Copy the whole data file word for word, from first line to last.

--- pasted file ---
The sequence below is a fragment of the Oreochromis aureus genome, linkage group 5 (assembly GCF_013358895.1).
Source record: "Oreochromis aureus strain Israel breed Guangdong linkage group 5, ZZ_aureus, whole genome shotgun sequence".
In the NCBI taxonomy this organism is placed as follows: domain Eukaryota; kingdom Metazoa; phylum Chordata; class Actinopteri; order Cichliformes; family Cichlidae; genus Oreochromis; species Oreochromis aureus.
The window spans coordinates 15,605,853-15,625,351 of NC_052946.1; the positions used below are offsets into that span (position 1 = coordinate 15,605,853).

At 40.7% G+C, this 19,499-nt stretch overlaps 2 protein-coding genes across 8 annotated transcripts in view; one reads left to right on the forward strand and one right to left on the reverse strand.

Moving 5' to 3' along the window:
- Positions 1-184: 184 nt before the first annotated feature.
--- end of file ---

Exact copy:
The sequence below is a fragment of the Oreochromis aureus genome, linkage group 5 (assembly GCF_013358895.1).
Source record: "Oreochromis aureus strain Israel breed Guangdong linkage group 5, ZZ_aureus, whole genome shotgun sequence".
In the NCBI taxonomy this organism is placed as follows: domain Eukaryota; kingdom Metazoa; phylum Chordata; class Actinopteri; order Cichliformes; family Cichlidae; genus Oreochromis; species Oreochromis aureus.
The window spans coordinates 15,605,853-15,625,351 of NC_052946.1; the positions used below are offsets into that span (position 1 = coordinate 15,605,853).

At 40.7% G+C, this 19,499-nt stretch overlaps 2 protein-coding genes across 8 annotated transcripts in view; one reads left to right on the forward strand and one right to left on the reverse strand.

Moving 5' to 3' along the window:
- Positions 1-184: 184 nt before the first annotated feature.